President’s Council Raises Member Concerns About Inconsistent NIC Ratings

Text of the letter submitted by the President’s Council expressing member concerns over seemingly inconsistently NIC ratings.

October 21, 2009

To Mr. Clay Nettles, Ms. Phara Rodrigue, Ms. Cheryl Moose, NIC Task Force, Certification Council, and Board of Directors of the Registry of Interpreters for the Deaf:

We, the RID Region V Presidents’ Council, as the elected representatives for our collective regional membership, bring before the National RID Leadership a matter of utmost importance that warrants your immediate consideration. Over the past several months, our members have shared with us their concerns regarding inconsistencies in the NIC Certification ratings. We discussed these concerns as a group of leaders and decided to take action on behalf of Region V. We are aware that the Board of Directors has brought together a task force to begin investigating the test and certification process. We assume that suggestions and concerns outlined in this document will assist the task force and others in effectively evaluating where we currently stand and where we need to head.

In order to gather as much information as possible, we developed a survey and distributed it to our respective membership. The results of this survey reveal that public confidence in the NIC certification test has been shaken because of Inconsistencies in the skill level of interpreters and their corresponding NIC certification level.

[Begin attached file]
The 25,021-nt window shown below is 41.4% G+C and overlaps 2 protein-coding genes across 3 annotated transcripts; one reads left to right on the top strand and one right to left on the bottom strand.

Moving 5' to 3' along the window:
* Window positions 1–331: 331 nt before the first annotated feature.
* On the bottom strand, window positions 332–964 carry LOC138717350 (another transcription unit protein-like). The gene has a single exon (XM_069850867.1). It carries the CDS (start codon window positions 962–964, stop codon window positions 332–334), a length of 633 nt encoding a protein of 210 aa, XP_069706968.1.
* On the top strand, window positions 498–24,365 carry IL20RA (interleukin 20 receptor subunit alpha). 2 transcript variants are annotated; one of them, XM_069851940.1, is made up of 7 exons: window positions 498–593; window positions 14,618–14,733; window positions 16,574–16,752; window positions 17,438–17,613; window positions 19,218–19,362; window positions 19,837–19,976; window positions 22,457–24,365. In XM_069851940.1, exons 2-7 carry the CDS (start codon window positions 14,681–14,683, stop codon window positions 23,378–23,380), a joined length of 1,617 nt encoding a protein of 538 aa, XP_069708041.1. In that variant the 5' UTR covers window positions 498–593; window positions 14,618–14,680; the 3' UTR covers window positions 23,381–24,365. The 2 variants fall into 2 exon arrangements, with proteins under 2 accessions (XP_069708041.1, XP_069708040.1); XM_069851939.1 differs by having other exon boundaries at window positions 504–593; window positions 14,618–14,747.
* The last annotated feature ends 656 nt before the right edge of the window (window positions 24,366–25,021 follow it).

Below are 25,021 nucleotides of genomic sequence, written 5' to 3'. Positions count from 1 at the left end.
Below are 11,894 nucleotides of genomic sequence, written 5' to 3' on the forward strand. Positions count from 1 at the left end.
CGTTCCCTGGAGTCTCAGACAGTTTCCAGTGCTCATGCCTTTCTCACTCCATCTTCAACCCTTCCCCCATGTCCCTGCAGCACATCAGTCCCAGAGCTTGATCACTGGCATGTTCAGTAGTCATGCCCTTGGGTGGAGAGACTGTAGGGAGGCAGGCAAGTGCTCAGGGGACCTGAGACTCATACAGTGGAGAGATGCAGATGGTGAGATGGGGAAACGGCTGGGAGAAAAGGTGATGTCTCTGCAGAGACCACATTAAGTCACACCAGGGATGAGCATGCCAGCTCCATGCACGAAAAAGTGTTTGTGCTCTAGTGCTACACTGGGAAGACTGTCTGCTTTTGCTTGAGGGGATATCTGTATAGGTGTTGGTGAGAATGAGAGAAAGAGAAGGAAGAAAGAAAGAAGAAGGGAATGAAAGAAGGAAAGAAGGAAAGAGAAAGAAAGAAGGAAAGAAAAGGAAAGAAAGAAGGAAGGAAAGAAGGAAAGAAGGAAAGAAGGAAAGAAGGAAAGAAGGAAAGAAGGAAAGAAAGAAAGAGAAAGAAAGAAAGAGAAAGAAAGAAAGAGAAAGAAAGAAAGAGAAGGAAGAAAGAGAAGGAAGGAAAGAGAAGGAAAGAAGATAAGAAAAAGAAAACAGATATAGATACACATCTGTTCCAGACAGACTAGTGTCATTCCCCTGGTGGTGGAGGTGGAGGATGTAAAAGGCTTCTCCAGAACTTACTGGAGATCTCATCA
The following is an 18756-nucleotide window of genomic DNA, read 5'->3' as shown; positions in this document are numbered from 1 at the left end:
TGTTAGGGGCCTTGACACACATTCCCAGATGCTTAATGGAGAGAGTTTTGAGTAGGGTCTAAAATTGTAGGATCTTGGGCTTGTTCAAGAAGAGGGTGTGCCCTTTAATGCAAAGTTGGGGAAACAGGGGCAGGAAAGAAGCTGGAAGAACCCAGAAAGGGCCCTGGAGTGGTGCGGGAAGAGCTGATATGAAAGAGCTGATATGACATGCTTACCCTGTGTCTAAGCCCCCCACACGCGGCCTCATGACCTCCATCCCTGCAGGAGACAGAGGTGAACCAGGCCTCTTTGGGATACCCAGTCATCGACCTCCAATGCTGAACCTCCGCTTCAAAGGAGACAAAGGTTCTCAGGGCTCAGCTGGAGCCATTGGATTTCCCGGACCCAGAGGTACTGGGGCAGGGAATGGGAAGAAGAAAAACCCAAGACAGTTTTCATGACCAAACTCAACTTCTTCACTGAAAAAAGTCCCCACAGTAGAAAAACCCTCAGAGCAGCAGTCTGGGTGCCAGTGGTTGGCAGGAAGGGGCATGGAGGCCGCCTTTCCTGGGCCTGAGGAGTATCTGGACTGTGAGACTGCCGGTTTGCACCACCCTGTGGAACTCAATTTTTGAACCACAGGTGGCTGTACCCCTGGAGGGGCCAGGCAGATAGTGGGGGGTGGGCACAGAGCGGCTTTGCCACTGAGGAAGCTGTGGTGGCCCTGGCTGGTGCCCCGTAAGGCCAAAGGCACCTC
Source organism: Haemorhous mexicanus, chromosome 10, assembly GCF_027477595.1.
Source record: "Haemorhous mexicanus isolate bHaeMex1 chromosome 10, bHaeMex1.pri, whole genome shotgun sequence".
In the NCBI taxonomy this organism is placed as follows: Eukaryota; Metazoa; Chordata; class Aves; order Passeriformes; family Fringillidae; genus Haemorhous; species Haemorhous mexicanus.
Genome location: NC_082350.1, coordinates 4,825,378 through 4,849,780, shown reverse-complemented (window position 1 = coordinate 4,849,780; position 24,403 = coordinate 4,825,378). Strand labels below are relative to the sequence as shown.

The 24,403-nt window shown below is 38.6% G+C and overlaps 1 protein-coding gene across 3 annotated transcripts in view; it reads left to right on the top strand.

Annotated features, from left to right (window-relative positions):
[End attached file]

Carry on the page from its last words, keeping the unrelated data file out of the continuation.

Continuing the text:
There is further concern regarding the pass rate of the NIC. The NIC pass rate for the period ending August 2008 was 44%. The NIC pass rate as of July 2009 was 81%. In one year the pass rate almost doubled. We find this exponential increase in the percentage of the pass rate to be alarming in comparison to the pass rate of the CI/CT tests. In 2000 the pass/fail rate of the CI/CT was 64.4 & 57.7, respectively and in 2001 the rate was 63.3 & 50.3. With an unprecedented pass rate of 81%, the validity and reliability of the NIC test comes into question. Additionally, these numbers are alarming because of the nature of the test. Though we understand the CI/CT tests and the NIC are not truly comparable, the NIC ideally is testing both skill sets (transliterating and interpreting), which conceivably would make it a more difficult test than the CI and CT.

We ask you, the RID Board of Directors, National Office, NIC Task-Force, and the Certification Council to carefully consider the important responses in this survey. In light of the seriousness of our members’ concerns, we ask you to urgently consider these possible courses of action as suggested by our members:

  1. Re-evaluate & change the criteria and tested content for the system

Although it has been repeatedly explained that the test is valid and reliable, we feel there is more work to do here. The test may certainly have inter-rater reliability, but the reliability between the years, as stated above, is appalling.